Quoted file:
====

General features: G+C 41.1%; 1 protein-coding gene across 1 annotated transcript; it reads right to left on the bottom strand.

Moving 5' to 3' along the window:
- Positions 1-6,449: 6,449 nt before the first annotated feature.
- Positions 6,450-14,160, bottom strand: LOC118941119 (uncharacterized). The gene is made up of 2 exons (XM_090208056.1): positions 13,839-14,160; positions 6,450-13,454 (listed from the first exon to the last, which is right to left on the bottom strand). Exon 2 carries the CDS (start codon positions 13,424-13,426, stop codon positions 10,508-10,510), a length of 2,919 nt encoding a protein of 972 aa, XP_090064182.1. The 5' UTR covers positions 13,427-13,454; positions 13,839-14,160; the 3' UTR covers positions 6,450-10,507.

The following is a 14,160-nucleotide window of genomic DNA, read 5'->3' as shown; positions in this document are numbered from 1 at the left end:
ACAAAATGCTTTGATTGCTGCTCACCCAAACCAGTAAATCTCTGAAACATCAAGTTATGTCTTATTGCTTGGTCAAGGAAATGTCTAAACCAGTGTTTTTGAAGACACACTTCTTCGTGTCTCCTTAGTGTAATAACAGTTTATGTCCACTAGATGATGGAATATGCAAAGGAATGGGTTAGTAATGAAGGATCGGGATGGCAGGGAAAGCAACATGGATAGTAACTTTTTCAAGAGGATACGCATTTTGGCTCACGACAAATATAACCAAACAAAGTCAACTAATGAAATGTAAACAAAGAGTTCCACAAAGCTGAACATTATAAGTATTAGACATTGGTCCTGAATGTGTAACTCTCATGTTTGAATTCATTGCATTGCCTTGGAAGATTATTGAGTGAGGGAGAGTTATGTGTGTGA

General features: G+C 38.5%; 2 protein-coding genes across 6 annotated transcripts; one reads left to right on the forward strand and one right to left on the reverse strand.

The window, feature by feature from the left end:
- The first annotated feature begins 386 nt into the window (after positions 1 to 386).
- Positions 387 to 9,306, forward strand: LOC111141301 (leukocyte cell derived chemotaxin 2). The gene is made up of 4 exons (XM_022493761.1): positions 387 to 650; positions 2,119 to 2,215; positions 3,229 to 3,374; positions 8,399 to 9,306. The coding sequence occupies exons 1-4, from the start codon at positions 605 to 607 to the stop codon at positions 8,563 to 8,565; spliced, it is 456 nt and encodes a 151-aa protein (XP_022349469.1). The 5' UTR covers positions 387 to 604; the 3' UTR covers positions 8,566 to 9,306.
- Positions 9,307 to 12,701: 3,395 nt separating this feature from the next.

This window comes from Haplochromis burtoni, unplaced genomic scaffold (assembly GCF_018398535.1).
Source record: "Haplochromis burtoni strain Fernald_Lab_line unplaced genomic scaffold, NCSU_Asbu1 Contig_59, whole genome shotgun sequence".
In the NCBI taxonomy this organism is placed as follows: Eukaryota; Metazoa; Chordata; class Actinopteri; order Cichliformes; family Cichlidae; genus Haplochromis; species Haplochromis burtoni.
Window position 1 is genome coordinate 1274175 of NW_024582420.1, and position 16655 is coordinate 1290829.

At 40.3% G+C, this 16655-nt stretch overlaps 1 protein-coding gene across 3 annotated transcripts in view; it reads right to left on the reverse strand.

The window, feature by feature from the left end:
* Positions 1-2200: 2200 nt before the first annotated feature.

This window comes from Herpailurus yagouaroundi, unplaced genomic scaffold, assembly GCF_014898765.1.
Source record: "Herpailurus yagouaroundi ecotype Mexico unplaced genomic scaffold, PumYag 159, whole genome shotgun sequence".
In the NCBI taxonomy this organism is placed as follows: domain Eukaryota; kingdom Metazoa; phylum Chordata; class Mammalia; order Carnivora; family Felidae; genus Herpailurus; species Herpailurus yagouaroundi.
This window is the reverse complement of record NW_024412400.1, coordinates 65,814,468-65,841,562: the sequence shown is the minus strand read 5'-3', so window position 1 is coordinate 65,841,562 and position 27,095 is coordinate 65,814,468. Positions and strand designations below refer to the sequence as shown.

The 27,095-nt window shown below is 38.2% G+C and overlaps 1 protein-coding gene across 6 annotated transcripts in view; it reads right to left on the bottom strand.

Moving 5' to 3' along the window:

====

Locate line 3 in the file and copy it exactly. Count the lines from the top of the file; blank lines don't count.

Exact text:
- Positions 1-6,449: 6,449 nt before the first annotated feature.